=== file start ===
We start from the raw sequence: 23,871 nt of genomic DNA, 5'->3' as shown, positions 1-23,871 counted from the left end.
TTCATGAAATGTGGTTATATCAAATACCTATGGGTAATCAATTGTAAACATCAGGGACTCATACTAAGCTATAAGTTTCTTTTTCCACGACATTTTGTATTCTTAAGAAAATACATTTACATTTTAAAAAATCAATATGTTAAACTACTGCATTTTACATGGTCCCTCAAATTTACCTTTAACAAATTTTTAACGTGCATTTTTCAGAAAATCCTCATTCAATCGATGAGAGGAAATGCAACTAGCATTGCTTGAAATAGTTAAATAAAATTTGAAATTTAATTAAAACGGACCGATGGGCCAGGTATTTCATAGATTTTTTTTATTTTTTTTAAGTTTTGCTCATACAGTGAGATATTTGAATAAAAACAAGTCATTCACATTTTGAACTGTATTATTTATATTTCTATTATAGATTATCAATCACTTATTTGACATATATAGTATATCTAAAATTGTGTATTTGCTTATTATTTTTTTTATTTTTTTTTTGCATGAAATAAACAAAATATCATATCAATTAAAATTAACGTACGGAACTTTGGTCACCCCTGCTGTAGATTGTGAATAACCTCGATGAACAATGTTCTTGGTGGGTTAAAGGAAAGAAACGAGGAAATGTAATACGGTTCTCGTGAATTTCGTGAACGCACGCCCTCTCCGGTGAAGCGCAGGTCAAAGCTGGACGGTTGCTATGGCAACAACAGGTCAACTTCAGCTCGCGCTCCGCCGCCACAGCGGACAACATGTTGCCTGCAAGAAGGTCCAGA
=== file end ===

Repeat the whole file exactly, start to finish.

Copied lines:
We start from the raw sequence: 23,871 nt of genomic DNA, 5'->3' as shown, positions 1-23,871 counted from the left end.
TTCATGAAATGTGGTTATATCAAATACCTATGGGTAATCAATTGTAAACATCAGGGACTCATACTAAGCTATAAGTTTCTTTTTCCACGACATTTTGTATTCTTAAGAAAATACATTTACATTTTAAAAAATCAATATGTTAAACTACTGCATTTTACATGGTCCCTCAAATTTACCTTTAACAAATTTTTAACGTGCATTTTTCAGAAAATCCTCATTCAATCGATGAGAGGAAATGCAACTAGCATTGCTTGAAATAGTTAAATAAAATTTGAAATTTAATTAAAACGGACCGATGGGCCAGGTATTTCATAGATTTTTTTTATTTTTTTTAAGTTTTGCTCATACAGTGAGATATTTGAATAAAAACAAGTCATTCACATTTTGAACTGTATTATTTATATTTCTATTATAGATTATCAATCACTTATTTGACATATATAGTATATCTAAAATTGTGTATTTGCTTATTATTTTTTTTATTTTTTTTTTGCATGAAATAAACAAAATATCATATCAATTAAAATTAACGTACGGAACTTTGGTCACCCCTGCTGTAGATTGTGAATAACCTCGATGAACAATGTTCTTGGTGGGTTAAAGGAAAGAAACGAGGAAATGTAATACGGTTCTCGTGAATTTCGTGAACGCACGCCCTCTCCGGTGAAGCGCAGGTCAAAGCTGGACGGTTGCTATGGCAACAACAGGTCAACTTCAGCTCGCGCTCCGCCGCCACAGCGGACAACATGTTGCCTGCAAGAAGGTCCAGA